Christian tradition has given these creatures as emblems of the four evangelists. To John is attributed the Eagle; to Luke the Ox, to Mark the Lion, and to Matthew the Man, or angel in human form. As the former represented the whole Jewish Church or congregation, so the latter is intended to represent the whole Christian Church.
The four beasts had each of them six wings - I have already observed, in the preface to this book, that the phraseology is rabbinical; I might have added, and the imagery also. We have almost a counterpart of this description in Pirkey Elieser. chap. 4. I shall give the substance of this from Schoettgen. "Four troops of ministering angels praise the holy blessed God: the first is Michael, at the right hand; the next is Gabriel, at the left; the third is Uriel, before; and the fourth is Raphael, behind him. The shechinah of the holy, blessed God is in the midst, and he himself sits upon a throne high and elevated, hanging in the air; and his magnificence is as amber חשמל , (chashmal ), in the midst of the fire, Ezekiel 1:4, On his head is placed a crown and a diadem, with the incommunicable name (יהוה Yehovah ) inscribed on the front of it. His eyes go throughout the whole earth; a part of them is fire, and a part of them hail. At his right hand stands Life, and at his left hand Death; and he has a fiery scepter in his hand. Before him is the veil spread, that veil which is between the temple and the holy of holies; and seven angels minister before him within that veil: the veil and his footstool are like fire and lightning; and under the throne of glory there is a shining like fire and sapphire, and about his throne are justice and judgment.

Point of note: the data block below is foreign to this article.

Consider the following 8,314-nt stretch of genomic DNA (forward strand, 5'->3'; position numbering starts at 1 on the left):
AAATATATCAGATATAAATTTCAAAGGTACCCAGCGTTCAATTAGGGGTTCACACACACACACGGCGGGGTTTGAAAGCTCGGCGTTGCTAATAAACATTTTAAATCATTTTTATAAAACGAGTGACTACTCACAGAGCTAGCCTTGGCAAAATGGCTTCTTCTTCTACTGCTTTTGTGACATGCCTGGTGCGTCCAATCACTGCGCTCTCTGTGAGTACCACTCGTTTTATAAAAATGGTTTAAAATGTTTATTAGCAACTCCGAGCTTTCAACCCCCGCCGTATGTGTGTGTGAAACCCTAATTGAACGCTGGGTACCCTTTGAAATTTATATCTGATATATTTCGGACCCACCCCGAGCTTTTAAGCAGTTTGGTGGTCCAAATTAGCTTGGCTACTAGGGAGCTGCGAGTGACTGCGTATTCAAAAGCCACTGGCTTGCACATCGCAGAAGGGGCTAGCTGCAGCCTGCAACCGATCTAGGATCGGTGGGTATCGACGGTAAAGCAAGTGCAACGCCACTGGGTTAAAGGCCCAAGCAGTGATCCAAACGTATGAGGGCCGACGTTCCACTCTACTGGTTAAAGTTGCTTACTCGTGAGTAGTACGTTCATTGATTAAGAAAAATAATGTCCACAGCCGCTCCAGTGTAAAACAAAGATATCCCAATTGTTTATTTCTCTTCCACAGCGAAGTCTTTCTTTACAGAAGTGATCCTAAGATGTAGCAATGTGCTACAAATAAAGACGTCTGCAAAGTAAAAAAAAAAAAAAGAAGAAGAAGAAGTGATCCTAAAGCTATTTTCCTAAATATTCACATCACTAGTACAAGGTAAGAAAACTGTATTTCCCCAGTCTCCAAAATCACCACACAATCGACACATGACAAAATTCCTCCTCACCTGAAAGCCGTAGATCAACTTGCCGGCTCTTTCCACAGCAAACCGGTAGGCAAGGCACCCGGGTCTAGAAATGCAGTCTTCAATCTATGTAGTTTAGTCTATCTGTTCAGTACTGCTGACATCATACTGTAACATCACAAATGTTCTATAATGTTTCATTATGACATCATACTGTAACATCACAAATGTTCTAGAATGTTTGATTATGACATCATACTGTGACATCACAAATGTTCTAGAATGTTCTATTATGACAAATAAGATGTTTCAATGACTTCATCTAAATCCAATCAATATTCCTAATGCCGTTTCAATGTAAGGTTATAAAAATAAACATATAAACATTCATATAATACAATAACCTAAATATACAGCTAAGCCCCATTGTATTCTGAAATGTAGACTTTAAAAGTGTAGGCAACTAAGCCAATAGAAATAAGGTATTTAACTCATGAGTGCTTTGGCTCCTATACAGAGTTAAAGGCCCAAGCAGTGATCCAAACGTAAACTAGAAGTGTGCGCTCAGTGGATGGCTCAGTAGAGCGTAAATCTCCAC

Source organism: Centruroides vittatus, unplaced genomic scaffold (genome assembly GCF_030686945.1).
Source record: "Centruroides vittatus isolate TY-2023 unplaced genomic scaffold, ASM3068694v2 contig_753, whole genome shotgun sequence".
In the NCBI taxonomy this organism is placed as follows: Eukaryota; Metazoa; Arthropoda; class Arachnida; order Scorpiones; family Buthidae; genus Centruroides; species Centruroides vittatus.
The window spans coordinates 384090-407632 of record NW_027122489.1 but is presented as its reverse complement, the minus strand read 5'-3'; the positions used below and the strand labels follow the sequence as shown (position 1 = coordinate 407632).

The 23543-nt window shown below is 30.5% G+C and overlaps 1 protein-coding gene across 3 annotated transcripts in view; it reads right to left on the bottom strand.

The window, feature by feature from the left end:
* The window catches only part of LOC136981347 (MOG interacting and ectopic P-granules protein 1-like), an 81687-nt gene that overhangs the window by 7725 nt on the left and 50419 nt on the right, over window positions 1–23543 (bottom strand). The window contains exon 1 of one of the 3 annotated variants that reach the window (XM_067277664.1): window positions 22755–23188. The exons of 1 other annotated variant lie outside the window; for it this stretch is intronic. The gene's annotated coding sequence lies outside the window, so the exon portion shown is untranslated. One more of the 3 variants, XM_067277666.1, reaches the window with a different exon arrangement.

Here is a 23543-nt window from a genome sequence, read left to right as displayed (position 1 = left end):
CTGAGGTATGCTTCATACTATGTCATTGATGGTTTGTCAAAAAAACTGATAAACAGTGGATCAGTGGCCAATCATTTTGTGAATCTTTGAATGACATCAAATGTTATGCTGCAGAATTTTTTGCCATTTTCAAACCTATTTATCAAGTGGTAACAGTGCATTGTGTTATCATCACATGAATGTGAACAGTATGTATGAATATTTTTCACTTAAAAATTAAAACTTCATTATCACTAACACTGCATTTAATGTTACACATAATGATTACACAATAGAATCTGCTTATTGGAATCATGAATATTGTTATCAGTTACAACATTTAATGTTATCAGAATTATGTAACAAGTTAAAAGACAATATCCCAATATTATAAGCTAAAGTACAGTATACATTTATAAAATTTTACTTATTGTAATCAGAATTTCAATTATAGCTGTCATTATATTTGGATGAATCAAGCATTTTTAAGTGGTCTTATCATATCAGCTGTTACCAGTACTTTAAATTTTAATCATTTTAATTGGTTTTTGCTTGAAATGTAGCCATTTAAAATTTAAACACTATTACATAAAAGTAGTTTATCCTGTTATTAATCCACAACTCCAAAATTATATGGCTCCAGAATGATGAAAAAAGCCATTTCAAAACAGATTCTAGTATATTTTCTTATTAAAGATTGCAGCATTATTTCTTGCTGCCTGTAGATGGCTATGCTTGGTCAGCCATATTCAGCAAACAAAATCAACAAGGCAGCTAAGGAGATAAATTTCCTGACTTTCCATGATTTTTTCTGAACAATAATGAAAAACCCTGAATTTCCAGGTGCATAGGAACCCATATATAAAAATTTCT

"The place of the throne are the seven clouds of glory; and the chariot wheels, and the cherub, and the living creatures which give glory before his face. The throne is in similitude like sapphire; and at the four feet of it are four living creatures, each of which has four faces and four wings. When God speaks from the east, then it is from between the two cherubim with the face of a Man; when he speaks from the south, then it is from between the two cherubim with the face of a Lion; when from the west, then it is from between the two cherubim with the face of an Ox; and when from the north, then it is from between the two cherubim with the face of an Eagle.